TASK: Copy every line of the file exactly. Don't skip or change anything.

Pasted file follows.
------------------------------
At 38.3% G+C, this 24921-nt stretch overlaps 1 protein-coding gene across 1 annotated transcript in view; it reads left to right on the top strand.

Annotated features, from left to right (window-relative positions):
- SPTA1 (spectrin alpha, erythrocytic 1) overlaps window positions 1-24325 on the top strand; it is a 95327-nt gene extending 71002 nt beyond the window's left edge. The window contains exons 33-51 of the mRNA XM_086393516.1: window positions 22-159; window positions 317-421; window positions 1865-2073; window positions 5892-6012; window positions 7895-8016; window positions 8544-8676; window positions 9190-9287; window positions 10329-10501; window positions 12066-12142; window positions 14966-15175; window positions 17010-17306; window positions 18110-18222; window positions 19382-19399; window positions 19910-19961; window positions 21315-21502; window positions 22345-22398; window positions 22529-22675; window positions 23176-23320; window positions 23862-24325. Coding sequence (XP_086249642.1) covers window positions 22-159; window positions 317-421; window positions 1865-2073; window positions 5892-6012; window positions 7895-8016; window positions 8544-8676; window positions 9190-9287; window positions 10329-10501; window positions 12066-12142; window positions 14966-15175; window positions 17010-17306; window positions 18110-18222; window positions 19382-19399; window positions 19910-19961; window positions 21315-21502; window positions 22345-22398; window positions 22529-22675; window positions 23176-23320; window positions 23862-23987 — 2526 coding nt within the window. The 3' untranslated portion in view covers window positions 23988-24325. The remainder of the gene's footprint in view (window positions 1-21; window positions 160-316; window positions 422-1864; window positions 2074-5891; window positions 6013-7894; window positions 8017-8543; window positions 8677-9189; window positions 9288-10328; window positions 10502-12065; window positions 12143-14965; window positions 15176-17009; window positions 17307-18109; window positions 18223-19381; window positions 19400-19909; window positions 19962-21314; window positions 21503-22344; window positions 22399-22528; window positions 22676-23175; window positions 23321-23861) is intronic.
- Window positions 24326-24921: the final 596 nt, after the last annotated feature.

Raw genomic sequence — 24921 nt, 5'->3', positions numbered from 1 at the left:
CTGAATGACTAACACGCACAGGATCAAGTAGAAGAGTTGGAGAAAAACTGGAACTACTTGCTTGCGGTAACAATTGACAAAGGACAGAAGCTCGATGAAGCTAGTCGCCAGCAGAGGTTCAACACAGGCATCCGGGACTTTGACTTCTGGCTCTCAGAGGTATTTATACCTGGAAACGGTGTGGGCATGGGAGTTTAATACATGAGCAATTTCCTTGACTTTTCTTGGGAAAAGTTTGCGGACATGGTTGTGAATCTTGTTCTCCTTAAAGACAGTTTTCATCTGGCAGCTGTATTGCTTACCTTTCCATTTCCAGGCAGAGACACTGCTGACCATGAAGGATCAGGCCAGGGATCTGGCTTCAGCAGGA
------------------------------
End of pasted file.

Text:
At 38.3% G+C, this 24921-nt stretch overlaps 1 protein-coding gene across 1 annotated transcript in view; it reads left to right on the top strand.

Annotated features, from left to right (window-relative positions):
- SPTA1 (spectrin alpha, erythrocytic 1) overlaps window positions 1-24325 on the top strand; it is a 95327-nt gene extending 71002 nt beyond the window's left edge. The window contains exons 33-51 of the mRNA XM_086393516.1: window positions 22-159; window positions 317-421; window positions 1865-2073; window positions 5892-6012; window positions 7895-8016; window positions 8544-8676; window positions 9190-9287; window positions 10329-10501; window positions 12066-12142; window positions 14966-15175; window positions 17010-17306; window positions 18110-18222; window positions 19382-19399; window positions 19910-19961; window positions 21315-21502; window positions 22345-22398; window positions 22529-22675; window positions 23176-23320; window positions 23862-24325. Coding sequence (XP_086249642.1) covers window positions 22-159; window positions 317-421; window positions 1865-2073; window positions 5892-6012; window positions 7895-8016; window positions 8544-8676; window positions 9190-9287; window positions 10329-10501; window positions 12066-12142; window positions 14966-15175; window positions 17010-17306; window positions 18110-18222; window positions 19382-19399; window positions 19910-19961; window positions 21315-21502; window positions 22345-22398; window positions 22529-22675; window positions 23176-23320; window positions 23862-23987 — 2526 coding nt within the window. The 3' untranslated portion in view covers window positions 23988-24325. The remainder of the gene's footprint in view (window positions 1-21; window positions 160-316; window positions 422-1864; window positions 2074-5891; window positions 6013-7894; window positions 8017-8543; window positions 8677-9189; window positions 9288-10328; window positions 10502-12065; window positions 12143-14965; window positions 15176-17009; window positions 17307-18109; window positions 18223-19381; window positions 19400-19909; window positions 19962-21314; window positions 21503-22344; window positions 22399-22528; window positions 22676-23175; window positions 23321-23861) is intronic.
- Window positions 24326-24921: the final 596 nt, after the last annotated feature.

Raw genomic sequence — 24921 nt, 5'->3', positions numbered from 1 at the left:
CTGAATGACTAACACGCACAGGATCAAGTAGAAGAGTTGGAGAAAAACTGGAACTACTTGCTTGCGGTAACAATTGACAAAGGACAGAAGCTCGATGAAGCTAGTCGCCAGCAGAGGTTCAACACAGGCATCCGGGACTTTGACTTCTGGCTCTCAGAGGTATTTATACCTGGAAACGGTGTGGGCATGGGAGTTTAATACATGAGCAATTTCCTTGACTTTTCTTGGGAAAAGTTTGCGGACATGGTTGTGAATCTTGTTCTCCTTAAAGACAGTTTTCATCTGGCAGCTGTATTGCTTACCTTTCCATTTCCAGGCAGAGACACTGCTGACCATGAAGGATCAGGCCAGGGATCTGGCTTCAGCAGGA